Cory Wong’s latest solo album, Striped, is a jubilant record and his eighth this year. Defying the temperature of the times with joy, fun, and positivity, Wong can also be heard with Vulfpeck and The Fearless Flyers. A production-savvy disciple of funk, he has Satch on speed-dial and wields the kind of enthusiasm inspired by productivity.
Your output in 2020 was freakish.
When the lockdown came about, I said, “What am I going to do with all this time?” I spent time with my family back home, but I have a studio at the house. I can go downstairs and work every day and chip away at projects. Because I’m a producer, writer, and guitar player, I can write and mix as I’m recording. The process goes a lot faster. I had a lot of creative momentum, and I was living in it.
What’s the idea behind Striped?
I wanted to give a 100-mile-an-hour fastball-right-down-the-middle Cory Wong album. “What do you think of when you think of Cory Wong?” Boom! This is the defining theme in my sound, my production, guitar playing, and writing. It’s rhythm-guitar-led, and I try to bring something unique to the guitar community.
Joe Satriani is on the record.
I sent him this funky track and told him, “You can bring this dark, mean, aggressive element to it.” When I heard his rough mix, I was cracking up, laughing, and yelling. His playing was perfect. I dropped the track directly into my Pro Tools session and that’s what you hear. He was out for blood – he cared, put the work in, and crushed it. Grand slam.
Which music led you to where you are today?
I grew up in the Minneapolis scene and cut my teeth in Prince’s rhythm section, New Power Generation. I was the only one who hadn’t played with Prince (laughs); my mentors were in Prince’s band. One of my guitar heroes is Sonny Thompson, who was Prince’s guitar and bass teacher. The Minneapolis approach to R&B and funk has a certain way it’s felt. It has a big impact on the way I play and sound.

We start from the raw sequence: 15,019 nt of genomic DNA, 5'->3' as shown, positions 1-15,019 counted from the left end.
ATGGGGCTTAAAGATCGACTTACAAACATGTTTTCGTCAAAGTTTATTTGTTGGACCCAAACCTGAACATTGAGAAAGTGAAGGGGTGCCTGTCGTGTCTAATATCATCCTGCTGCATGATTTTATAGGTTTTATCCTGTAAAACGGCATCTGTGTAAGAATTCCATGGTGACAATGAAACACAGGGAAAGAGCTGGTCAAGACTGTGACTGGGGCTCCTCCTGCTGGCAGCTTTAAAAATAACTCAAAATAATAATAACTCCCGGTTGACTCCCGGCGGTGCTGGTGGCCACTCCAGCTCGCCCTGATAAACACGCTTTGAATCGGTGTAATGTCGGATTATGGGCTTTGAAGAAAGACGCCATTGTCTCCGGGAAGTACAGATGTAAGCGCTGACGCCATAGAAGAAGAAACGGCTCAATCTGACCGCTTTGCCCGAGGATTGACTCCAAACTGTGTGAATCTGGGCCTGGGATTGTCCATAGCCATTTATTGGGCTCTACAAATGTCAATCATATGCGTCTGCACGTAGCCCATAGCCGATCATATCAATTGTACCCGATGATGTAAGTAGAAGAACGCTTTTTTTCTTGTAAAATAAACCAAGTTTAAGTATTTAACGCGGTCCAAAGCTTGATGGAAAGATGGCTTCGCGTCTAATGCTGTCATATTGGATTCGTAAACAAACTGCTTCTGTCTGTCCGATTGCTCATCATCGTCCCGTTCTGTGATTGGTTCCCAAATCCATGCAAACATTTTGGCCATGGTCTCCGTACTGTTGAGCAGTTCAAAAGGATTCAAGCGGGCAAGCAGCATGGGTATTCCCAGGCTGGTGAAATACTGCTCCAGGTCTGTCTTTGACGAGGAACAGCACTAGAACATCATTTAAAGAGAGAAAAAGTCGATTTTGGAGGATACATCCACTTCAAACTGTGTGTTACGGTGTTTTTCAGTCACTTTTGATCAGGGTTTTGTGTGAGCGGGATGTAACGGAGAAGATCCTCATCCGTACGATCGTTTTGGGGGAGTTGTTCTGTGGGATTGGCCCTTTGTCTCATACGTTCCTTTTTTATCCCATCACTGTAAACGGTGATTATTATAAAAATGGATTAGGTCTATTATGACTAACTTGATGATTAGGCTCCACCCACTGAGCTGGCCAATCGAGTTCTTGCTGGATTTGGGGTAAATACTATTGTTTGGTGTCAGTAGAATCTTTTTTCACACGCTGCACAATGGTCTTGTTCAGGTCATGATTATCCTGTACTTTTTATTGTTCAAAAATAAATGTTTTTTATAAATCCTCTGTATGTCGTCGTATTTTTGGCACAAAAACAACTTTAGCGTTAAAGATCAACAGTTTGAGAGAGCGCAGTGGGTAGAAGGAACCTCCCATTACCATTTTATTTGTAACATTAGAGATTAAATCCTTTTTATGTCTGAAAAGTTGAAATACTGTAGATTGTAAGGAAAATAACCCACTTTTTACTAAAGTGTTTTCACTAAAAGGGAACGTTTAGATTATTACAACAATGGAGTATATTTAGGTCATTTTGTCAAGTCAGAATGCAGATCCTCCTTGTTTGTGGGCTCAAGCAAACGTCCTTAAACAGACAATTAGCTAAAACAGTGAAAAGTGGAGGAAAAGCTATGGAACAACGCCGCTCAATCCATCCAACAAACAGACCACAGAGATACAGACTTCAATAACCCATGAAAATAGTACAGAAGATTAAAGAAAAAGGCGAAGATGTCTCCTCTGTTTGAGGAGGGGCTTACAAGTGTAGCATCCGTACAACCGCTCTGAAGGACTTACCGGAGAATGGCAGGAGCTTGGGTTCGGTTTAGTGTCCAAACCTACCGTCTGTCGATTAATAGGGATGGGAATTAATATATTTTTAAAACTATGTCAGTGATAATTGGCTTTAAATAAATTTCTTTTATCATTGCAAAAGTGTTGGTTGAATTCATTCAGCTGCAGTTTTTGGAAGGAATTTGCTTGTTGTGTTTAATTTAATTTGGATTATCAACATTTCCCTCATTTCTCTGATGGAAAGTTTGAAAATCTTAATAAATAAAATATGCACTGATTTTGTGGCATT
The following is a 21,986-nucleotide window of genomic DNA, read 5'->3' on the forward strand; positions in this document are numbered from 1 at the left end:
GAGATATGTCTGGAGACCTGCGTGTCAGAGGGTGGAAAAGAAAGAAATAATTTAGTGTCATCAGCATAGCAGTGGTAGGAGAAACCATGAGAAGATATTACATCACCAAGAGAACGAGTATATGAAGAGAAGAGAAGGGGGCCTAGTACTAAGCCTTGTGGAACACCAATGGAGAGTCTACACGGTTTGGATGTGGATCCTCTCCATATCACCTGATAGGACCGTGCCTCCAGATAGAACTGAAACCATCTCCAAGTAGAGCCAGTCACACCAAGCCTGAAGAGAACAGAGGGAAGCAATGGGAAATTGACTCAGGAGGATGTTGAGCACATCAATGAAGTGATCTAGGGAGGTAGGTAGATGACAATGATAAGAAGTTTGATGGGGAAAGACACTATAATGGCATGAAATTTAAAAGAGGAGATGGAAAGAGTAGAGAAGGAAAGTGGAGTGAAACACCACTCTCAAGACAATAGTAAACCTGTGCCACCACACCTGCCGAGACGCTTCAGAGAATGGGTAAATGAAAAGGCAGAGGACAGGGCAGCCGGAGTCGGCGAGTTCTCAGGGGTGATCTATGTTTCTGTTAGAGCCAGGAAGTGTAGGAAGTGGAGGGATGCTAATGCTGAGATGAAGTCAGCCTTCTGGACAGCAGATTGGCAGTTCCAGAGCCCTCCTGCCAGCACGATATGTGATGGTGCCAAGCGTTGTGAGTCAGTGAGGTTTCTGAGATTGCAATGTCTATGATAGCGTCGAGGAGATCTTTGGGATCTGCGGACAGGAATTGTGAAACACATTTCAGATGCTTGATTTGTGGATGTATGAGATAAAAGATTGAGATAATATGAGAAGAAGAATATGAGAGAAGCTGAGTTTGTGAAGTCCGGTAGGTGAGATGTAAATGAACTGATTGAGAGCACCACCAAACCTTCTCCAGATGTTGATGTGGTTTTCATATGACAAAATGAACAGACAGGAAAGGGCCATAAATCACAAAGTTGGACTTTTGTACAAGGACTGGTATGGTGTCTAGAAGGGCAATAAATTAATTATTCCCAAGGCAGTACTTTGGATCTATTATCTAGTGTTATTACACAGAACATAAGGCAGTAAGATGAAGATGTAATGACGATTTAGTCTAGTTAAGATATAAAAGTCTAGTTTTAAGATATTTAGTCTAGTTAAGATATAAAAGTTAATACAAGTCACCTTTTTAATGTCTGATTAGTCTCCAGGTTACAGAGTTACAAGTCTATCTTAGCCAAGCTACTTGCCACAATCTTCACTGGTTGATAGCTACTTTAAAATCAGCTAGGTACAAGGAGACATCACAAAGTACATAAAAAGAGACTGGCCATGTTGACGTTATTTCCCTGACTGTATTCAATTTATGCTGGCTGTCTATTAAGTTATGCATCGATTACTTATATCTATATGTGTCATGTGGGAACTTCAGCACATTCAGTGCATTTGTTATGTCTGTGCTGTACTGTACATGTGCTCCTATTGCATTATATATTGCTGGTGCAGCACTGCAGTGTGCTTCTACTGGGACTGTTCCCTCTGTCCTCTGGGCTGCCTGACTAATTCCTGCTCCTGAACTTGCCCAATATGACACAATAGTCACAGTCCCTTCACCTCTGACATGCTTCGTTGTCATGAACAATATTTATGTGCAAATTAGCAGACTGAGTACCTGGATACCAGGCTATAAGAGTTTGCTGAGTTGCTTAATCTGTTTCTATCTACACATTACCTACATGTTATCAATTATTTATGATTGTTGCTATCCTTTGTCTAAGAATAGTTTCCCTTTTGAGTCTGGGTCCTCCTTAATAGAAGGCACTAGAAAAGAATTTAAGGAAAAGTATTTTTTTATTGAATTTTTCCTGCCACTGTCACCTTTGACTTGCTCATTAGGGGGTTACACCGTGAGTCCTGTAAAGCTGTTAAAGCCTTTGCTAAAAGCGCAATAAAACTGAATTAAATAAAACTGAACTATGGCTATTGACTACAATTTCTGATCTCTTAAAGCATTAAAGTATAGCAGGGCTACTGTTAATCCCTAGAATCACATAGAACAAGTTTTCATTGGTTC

What did you record with?
The album was done with the Cory Wong plug-in I developed with Neural DSP. It has a direct clean tone, clean solid-state tone, and a clean tube tone. The DI-console tone is direct and in-your-face like Prince, Nile Rodgers, or Jamiroquai. It’s like an SSL console. The middle one is called the Clean Machine. It’s based on solid-state amp tones. You get a quick punchiness. We also blended a Super Reverb with a Roland JC-120. The third amp we created is called the Amp Snob (laughs) – rightfully so because it’s based on a clean Dumble but with spices from a Bandmaster and a Twin, which both have a bubbly clean that I like.
How about pedals?
Since Vulfpeck started playing arenas, I’ve been using a Suhr wireless unit that goes into my Wampler Ego Compressor, which is my favorite compressor right now. I have an Eventide H9. I use the envelope filter and wah sound and have the expression pedal that controls sweep. That goes into a Vertex Steel String Clean Drive, which fattens the sound and gives a little extra grit. I also have a Vertex Ultraphonix, which is a Dumble-style overdrive. I’ve been toying with the Walrus Audio Warhorn, which is a more-classic overdrive and goes into a Strymon BigSky. I’m a gear nut, and I love trying different things.
How about amps?
I’ve been using the DV Mark Raw Dawg Eric Gales signature amp. It has a nice attack, a “snap” to it. With Vulfpeck, I backline with a Super Reverb or a Twin.
You’ve been playing the same guitar for a while.
I have two Fender Highway One Strats. It was the cheapest American Strat I could afford as a teenager when it was being made. I’m using Seymour Duncan’s Antiquity II Surfer pickups, but I’m talking with Seymour about developing a new thing. I have a bunch of other guitars, but there’s something about the Strat that keeps me coming back.
Do you worry about burning out?
I’m not even close because the things I’m doing are fun projects. The stuff I’m doing brings joy and energizes me. My plan is to keep having fun, writing music, exploring my voice on the instrument, and hopefully, people will keep digging it.
This article originally appeared in VG April 2021 issue. All copyrights are by the author and Vintage Guitar magazine. Unauthorized replication or use is strictly prohibited.